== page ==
WTC: This Is Their Story - Part I

Firehouse® continues to present the extraordinary stories of those FDNY firefighters who were at the scene of the terrorist attack on the World Trade Center.


We continue to present the extraordinary stories of those FDNY firefighters who were on the scene and operating in different areas before, during and after the collapse of the World Trade Center's 110-story twin towers following the terrorist attack on 9/11. The interviews were conducted by Harvey...


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The firefighters from Ladder 43 entered the stairway and worked on removing those still trapped. I wound up standing alone outside the wall. There were five floors of fire in one of the nearby buildings. I wasn't sure we were going to get back they way we came. It was getting bad. Debris was falling down all over. It was luck that Picciato heard me on the radio. Ladder 43 did the best they could to save people's lives. They were fortunate to get an assignment to get the people out.

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FDNY Photo
Battalion Chief, John J. Salka Jr.

Battalion Chief John J. Salka Jr. Battalion 18
22 years

Firehouse: You responded from home?

Salka: Yes, I went to the battalion. And then from the battalion, we went to the division. Everybody was forming up there, breaking into teams, each with an officer and five firemen. We loaded a bus up and got going. We left an officer in charge of the firehouse to get the rest of the guys. We jumped in the spare chief's car. We had (Battalion) Chief (Richard J.) Blatus, myself, Deputy Chief Mike Rappe, two 18th Battalion aides, Steve Calcutti and Jack Shavon, and a driver. We went down the East Side, from the Harlem River to the FDR Drive, then took the FDR down. It was desolate, just emergency vehicles going south, pedestrians running north.

We got off at the Brooklyn Bridge exit, right near City Hall, and that's when we encountered all the dust and the paper and the debris filling the streets. We stopped right outside City Hall, at City Hall Park. We got out of the car there. We sent the division van back and we tried to stay together, then we started walking. We ended up getting some paper masks from an ambulance right there and put them on. We all had radios.

We ended up running into (Deputy) Chief (Tom) Haring, who had some kind of command post starting to be set up there. My brother-in-law was working in 10 Truck that morning, so I was trying to get down that way to see what was going on. I said to Blatus let's try and get down there. I don't recall exactly where we walked, but we walked south, I think down Broadway. Then we made a right and walked past 10 Truck and west on Liberty. We were encountering debris all over the place. It was unbelievable.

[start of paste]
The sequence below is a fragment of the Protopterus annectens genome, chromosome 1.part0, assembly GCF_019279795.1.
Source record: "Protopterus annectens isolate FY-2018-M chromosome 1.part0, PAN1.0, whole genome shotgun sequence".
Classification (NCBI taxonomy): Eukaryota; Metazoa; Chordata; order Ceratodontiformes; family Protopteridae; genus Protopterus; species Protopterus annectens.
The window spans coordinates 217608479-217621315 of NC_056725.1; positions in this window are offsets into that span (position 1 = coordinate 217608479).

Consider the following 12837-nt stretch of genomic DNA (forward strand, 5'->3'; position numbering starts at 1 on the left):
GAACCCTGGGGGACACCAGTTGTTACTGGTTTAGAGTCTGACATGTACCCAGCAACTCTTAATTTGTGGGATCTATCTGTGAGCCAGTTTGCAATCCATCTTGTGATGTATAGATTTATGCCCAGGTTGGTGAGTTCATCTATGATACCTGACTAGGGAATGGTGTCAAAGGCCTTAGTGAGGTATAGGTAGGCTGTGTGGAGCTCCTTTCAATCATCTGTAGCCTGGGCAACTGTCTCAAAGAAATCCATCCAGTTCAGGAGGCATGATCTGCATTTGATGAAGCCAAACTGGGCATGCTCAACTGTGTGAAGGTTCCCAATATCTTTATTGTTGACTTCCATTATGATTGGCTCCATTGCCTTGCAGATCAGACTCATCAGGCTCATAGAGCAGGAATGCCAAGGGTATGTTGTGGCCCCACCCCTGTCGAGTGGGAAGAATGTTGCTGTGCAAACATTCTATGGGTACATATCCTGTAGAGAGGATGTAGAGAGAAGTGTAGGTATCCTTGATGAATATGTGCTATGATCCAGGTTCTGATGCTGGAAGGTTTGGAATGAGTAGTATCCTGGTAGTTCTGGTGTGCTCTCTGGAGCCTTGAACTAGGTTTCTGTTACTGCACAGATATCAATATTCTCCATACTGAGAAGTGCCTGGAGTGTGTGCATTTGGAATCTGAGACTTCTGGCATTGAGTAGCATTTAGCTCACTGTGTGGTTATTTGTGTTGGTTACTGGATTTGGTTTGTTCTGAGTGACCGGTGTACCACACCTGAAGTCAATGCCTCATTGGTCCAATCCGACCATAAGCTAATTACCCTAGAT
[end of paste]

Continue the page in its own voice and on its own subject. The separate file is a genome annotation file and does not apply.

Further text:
Firehouse: What was going on in the other small buildings? Were they on fire?

Salka: There was fire, heavy fire. I remember walking past 10 Truck - 10 and 10 (the shared quarters of Engine Company 10 and Ladder Company 10). It was all just blown out. The doors were blown out. The windows were blown out. You couldn't even really tell it was a firehouse.

We kept walking south. We were trying to just get over that whole terrain. There was a command post. That's really where we were trying to get to. I remember walking down the West Side and 7 World Trade Center was still really going pretty good. Everybody was worrying about it falling over. Even though we were probably way out of range of it, everybody was keeping an eye on that building. We ended up walking under the pedestrian bridge. Rescue 1 was under there, and a couple of other rigs. The bridge was down, collapsed on these rigs. And people were yelling don't go under there, it's unstable. We made our way through there between the rigs. We came out the other side and we encountered (Deputy) Chief (Nick) Visconti, who was on the radio. We heard him.

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Firehouse Collection
Engine 206 from Brooklyn and firefighters operate on Church Street in front of a high-rise hotel.

Now, I've got to backtrack because when we were on Liberty Street, I think it was right about when we got to 10 and 10, I heard somebody say Ladder 6 on the radio. I said Ladder 6, that's Jay's company, I wonder if he's working. So I heard his voice. I thought I heard his voice. I got on the radio. I said 18 Battalion to Ladder 6, is that you, Jay? He said yeah, is that you John? I said yeah, so we started talking. And, of course, he was talking to a lot of people, but I got in there and said where are you? I'm in the north tower, we're in the B Stairway, which didn't exist anymore, not in the configuration that we'd recognize it.

We called him a couple of times and said where's your rig, is your rig parked out on what street, were there any other rigs near your rig because we kept making our way closer and closer. Then I could actually see some rigs. There were a load of rigs there that were just either partially crushed or partially buried near that overpass. We asked Jay did you walk straight in from your rig because we couldn't see his rig at all, but he didn't recall that.